I am not really a numbers person. I’ve always been pretty good at math, but assessment and statistics get a bit too complex for me. And most importantly, I’m uninterested.

But, just when I thought that the Assessment and Research Methods class I am taking would do nothing for me, besides keep me from writing (I’ve been without a blog post for two weeks), it has surprised me.

I’m understanding that there are a lot of things to consider when we look at assessment. Basic idea, I know, but hear me out…

When we look at whether something is reliable, we consider if it is consistent. Let’s say we have a test. We check for reliability to see whether the test measures the same one time versus the next. When we look at when a test is valid, we go through rigorous testing to make sure the test is measuring what it says it is measuring. Further, a test can be reliable, but not valid.

Wow. Look at me. Understanding my class a little. Now, before you get bored, like I do with this class, listen to how assessment applies to every day mental health:

We go through life taking in endless inspiration, advice, viewpoints, and all kinds of ideas that shape us. We do a lot of this mindlessly. Sometimes we think we are paying attention, but are we? Do we spend time to assess what we are taking in?

Take a closer look. Researchers go through intensive studies to be able to claim that their ideas are reliable and valid. Do we take even take a little time to consider our own lives?

I remember a time when I just listened to whatever some one “in charge” said. If the person said it was right or wrong, it was. Was it reliable? Was it valid?

We take advice and listen to inspirational stories, but if we were really assessing the content, would we find that it even applies to our own lives?

If some one tells us to do more for other people, but we already do that, having no mind for our own regard, does that advice apply? Or, do we need insight on how to set better boundaries?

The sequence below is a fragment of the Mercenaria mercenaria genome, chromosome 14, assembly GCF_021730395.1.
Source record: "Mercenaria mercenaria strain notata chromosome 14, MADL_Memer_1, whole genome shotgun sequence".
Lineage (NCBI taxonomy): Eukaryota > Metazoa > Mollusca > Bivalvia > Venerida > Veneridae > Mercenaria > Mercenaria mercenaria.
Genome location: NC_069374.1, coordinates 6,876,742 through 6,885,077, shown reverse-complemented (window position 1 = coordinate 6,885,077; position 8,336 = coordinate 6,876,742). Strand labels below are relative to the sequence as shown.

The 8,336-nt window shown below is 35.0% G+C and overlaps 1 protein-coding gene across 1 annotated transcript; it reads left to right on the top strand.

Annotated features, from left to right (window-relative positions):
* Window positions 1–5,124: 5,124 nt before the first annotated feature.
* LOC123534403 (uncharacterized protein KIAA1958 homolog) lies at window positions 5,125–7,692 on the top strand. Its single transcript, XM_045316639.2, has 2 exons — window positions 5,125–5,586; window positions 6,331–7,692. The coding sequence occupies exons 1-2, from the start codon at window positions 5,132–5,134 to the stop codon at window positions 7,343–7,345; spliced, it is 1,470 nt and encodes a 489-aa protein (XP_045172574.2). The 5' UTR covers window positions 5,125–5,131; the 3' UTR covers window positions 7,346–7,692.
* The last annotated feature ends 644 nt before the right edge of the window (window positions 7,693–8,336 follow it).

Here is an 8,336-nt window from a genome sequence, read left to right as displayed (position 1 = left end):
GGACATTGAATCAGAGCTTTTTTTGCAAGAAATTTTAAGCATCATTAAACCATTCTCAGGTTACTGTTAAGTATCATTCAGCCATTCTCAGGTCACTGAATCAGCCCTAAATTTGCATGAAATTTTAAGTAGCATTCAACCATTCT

We have to stop mindlessly consuming whatever we see, think, or hear. I’m not suggesting that we do a full assessment to find out the statistics on reliability and validity.

BUT, I am suggesting that if there is THAT much thought and consideration for quality research, there needs to be more thought for what content we apply to our personal lives.

Be mindful. Consider what you read. Analyze what you apply. Think about what you say, what you hear, and what you do.

Is it valid? Is it reliable? Does the content apply to you? Who said what you are listening to is true? Are THEY reliable?

P.S. Although I appreciate this reminder from a class that I don’t love, I do hope it doesn’t keep me from being absent so long on my blog this week. Until I get another break from numbers, stay well-minded.

Published by madewellminded

I am a mental health therapist in training. I am on my way to finishing my master's degree in clinical mental health counseling. I am also a creative nonfiction writer and a poet with a bachelor's degree in English writing. I am an advocate for mental health. I am deeply passionate about making a difference in the stigma attached to mental health through knowledge, awareness, and creative writing. I want to share my own story, as well as the stories of others who have persevered through great adversity. I am also a wife to an amazing husband, a mother of two beautiful babies, and a Christian who wants to show love, kindness, and acceptance to everyone I meet.

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